.collect();
NFAHashState::new(transitions, st.payload.clone())
})
.collect();
for (n, eps) in epsilons.iter().enumerate() {
for &e in eps {
for (inp, st_ref) in states[e].transitions.clone() {
states[n].transitions.entry(inp).or_insert_with(HashSet::new).extend(st_ref);
}
}
}
NFA {
alphabet: self.alphabet.clone(),
states: states,
}
}
}
I know, collecting the states
and epsilons
can be done in a single loop. I chose this form for readability, and the compiler might do loop fusion^{[1]}. Anyway, as you can see we just split up the normal transitions and epsilons. Then we copy over the normal transitions of a state the epsilon points to, to the origin of that epsilon. Easy peasy. Except, as I warned, it’s wrong.
Not as simple as that
Epsilon transitions don’t consume any input. So you could as well take multiple before going over a “real” transition. This is what makes an epsilon closure a transitive closure. You can in principle reach more than one state away. That means that we could be doing extra work if we replace the epsilon transitions in an awkward order.
You may be thinking of dynamic programming, caching or topological order to fix this problem. But there’s another complication: cycles. Automata are just graphs, and cycles are allowed. An epsilon cycle basically means that the states in the cycle can be collapsed into one state. After all, they will all have the same outtransitions, so they’ll have the same behaviour.
So what I did is a Wikipedia search for a nice transitive closure algorithm in graphs. What I found when I did this was a surprisingly simple, kind of disappointing algorithm. Here’s the TL;DR: It’s $O\left(\rightV{}^{3})$, uses an adjacency matrix and extends that matrix in triply nested loops over the vertices. Not very exciting, so I tried to figure something out myself. I went through multiple iterations here as you can see, so wrong, some inelegant. I never got to the point of testing any of my implementations, because I’d discuss my progress at work with Daniël and I’d be motivated to find a nicer way to implement this thing.
The real implementation
So basically I was looking in the wrong direction while looking for an existing algorithm. My own implementation probably worked at some point but was quite inelegant, so I searched Wikipedia some different names. When you look at topological order instead of transitive closure, you’ll find the issue of cycles. But if you follow the link on cycles, you get to Strongly Connected Components. A strongly connected component (SCC) is a bunch of nodes that can reach all others in the SCC. So without epsilon cycles all your NFAE states are their own component in the epsilontransition subgraph. Then when you look at the classic algorithms for getting SCCs in a graph, you’ll find that Tarjan’s algorithm for SCCs gives back these SCCs in reverse topological order. Exactly what we need!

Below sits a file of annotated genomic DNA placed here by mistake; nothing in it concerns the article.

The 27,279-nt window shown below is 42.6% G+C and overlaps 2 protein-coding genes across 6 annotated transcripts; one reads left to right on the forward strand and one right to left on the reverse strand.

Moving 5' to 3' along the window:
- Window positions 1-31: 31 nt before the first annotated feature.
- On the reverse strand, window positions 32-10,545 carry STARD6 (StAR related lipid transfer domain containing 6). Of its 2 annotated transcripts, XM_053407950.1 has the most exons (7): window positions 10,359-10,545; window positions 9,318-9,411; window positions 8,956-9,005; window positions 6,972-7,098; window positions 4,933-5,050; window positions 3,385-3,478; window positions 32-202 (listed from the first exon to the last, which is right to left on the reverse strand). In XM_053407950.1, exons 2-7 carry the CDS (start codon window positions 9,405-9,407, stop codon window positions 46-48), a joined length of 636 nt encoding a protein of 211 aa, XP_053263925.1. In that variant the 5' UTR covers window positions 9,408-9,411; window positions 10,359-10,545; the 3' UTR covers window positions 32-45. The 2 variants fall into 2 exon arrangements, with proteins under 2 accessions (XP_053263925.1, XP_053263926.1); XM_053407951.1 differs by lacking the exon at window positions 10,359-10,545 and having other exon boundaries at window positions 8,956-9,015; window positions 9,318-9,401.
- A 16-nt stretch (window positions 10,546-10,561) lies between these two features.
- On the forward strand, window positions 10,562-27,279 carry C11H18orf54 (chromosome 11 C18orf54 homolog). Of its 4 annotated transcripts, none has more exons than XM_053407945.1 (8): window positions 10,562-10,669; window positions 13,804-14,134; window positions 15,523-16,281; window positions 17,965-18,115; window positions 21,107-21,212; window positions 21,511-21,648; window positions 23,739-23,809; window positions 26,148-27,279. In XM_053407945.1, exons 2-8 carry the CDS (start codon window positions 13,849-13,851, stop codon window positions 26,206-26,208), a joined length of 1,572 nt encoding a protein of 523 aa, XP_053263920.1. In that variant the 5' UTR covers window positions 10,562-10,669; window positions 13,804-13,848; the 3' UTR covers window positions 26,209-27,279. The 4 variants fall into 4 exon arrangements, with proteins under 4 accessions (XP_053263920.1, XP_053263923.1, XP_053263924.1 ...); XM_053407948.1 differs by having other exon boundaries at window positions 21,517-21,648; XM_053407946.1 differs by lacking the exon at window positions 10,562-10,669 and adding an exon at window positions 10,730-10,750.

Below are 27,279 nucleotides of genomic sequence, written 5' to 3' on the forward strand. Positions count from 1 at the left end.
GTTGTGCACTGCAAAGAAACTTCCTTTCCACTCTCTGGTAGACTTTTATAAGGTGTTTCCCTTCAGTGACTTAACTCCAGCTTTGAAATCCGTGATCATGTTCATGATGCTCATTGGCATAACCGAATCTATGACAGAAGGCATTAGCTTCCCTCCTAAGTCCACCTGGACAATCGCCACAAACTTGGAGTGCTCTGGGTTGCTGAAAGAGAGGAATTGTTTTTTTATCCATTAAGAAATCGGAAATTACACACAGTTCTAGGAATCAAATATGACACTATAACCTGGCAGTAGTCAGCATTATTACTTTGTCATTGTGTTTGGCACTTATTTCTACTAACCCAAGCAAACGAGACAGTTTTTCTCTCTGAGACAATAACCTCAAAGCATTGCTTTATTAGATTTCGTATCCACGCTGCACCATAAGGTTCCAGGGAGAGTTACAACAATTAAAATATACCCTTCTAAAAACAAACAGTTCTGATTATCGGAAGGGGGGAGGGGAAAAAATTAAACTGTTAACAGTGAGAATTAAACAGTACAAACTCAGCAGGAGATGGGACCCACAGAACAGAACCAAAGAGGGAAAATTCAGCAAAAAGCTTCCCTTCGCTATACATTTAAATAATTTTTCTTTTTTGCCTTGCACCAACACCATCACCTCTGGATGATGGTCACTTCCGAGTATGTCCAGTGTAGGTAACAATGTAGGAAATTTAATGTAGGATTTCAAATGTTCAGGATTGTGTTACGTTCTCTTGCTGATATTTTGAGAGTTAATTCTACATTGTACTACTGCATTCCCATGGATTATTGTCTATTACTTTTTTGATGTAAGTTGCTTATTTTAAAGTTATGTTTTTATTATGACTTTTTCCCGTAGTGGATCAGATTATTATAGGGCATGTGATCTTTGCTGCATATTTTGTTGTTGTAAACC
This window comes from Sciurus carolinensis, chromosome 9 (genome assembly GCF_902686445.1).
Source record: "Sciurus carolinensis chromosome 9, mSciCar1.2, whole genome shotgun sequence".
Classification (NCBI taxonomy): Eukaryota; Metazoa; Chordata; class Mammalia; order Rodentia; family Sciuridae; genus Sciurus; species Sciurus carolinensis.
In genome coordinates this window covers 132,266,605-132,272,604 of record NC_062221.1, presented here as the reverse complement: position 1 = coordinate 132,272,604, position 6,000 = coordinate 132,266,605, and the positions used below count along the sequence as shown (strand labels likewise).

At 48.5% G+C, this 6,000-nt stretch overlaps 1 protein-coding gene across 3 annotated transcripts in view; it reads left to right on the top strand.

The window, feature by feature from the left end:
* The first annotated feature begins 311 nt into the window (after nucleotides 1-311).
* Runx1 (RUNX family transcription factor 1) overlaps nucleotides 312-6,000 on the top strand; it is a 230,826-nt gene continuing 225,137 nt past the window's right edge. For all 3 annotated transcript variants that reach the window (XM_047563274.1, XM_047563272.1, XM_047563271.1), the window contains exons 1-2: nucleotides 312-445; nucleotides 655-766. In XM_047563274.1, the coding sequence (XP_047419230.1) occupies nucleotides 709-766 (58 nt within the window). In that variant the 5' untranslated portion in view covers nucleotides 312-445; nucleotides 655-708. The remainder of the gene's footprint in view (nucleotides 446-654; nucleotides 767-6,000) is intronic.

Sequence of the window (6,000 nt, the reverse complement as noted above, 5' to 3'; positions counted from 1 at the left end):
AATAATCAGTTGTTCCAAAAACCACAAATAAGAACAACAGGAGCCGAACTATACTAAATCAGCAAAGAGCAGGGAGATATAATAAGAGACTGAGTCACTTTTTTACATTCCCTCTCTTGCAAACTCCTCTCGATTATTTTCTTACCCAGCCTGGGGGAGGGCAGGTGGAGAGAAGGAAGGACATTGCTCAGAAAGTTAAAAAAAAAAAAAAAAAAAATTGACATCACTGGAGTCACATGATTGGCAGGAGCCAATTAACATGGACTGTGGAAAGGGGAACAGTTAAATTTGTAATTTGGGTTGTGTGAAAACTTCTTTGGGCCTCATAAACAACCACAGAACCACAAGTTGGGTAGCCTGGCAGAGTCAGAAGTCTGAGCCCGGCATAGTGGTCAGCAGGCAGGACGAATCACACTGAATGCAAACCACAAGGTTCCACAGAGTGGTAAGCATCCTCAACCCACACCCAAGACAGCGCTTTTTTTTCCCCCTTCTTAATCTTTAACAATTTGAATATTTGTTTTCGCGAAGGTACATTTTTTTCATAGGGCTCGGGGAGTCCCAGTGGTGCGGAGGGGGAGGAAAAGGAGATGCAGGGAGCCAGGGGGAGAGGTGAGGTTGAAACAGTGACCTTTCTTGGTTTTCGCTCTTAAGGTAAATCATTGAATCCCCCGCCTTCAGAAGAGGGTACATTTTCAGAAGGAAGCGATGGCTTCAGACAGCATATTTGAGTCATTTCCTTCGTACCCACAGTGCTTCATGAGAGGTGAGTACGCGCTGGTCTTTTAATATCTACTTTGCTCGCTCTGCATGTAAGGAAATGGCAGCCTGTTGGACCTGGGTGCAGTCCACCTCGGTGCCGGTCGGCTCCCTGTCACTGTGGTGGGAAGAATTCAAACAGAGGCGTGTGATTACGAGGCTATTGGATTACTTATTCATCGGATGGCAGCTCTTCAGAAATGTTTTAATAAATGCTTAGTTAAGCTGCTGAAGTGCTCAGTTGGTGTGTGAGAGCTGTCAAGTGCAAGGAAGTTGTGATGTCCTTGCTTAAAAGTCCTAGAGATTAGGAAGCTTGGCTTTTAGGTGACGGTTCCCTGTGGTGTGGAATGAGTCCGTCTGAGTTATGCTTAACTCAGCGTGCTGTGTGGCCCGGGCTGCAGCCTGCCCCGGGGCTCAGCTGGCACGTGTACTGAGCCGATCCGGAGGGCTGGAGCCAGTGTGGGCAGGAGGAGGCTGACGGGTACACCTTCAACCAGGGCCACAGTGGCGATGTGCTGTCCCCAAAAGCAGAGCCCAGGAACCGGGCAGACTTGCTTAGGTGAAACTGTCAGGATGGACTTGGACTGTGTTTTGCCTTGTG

When I found this I felt kind of silly. But I implemented the Tarjan’s SCC algorithm, and it wasn’t very hard. So let’s walk through it. First, I moved the epsilon transition to a separate field in a new struct definition:
// Much nicer to work with really. Why did I not do this before?
#[derive(Clone)]
struct NFAEHashState<Input, StateRef, Payload> {
transitions: HashMap<Input, HashSet<StateRef>>,
e_transition: HashSet<StateRef>,
payload: Option<Payload>,
}
Then we have the start up part of the algorithm:
/// This is an implementation of Tarjan's Strongly Connected Components algorithm. The nice
/// property of this SCC algorithm is that it gives the SCC's in reverse topological order.
fn scc(&self) > (Vec<usize>, Vec<Vec<usize>>) {
let mut index = 0;
let mut st_index = vec![::std::usize::MAX; self.states.len()];
let mut st_lowlink = vec![::std::usize::MAX; self.states.len()];
let mut scc_stack = Vec::new();
let mut stack_set = HashSet::new();
let mut scc_s = Vec::new();
for st_ref in 0..self.states.len() {
if st_index[st_ref] == ::std::usize::MAX {
self.scc_strongconnect(st_ref,
&mut index,
&mut st_index,
&mut st_lowlink,
&mut scc_stack,
&mut stack_set,
&mut scc_s);
}
}
(st_lowlink, scc_s)
}
In the end all this does is make sure we visit every node. We visit nodes with a depthfirst search, that’s what scc_strongconnect
is for:
fn scc_strongconnect(&self,
from: usize,
index: &mut usize,
st_index: &mut [usize],
st_lowlink: &mut [usize],
scc_stack: &mut Vec<usize>,
stack_set: &mut HashSet<usize>,
scc_s: &mut Vec<Vec<usize>>) {
st_index[from] = *index;
st_lowlink[from] = *index;
*index += 1;
scc_stack.push(from);
stack_set.insert(from);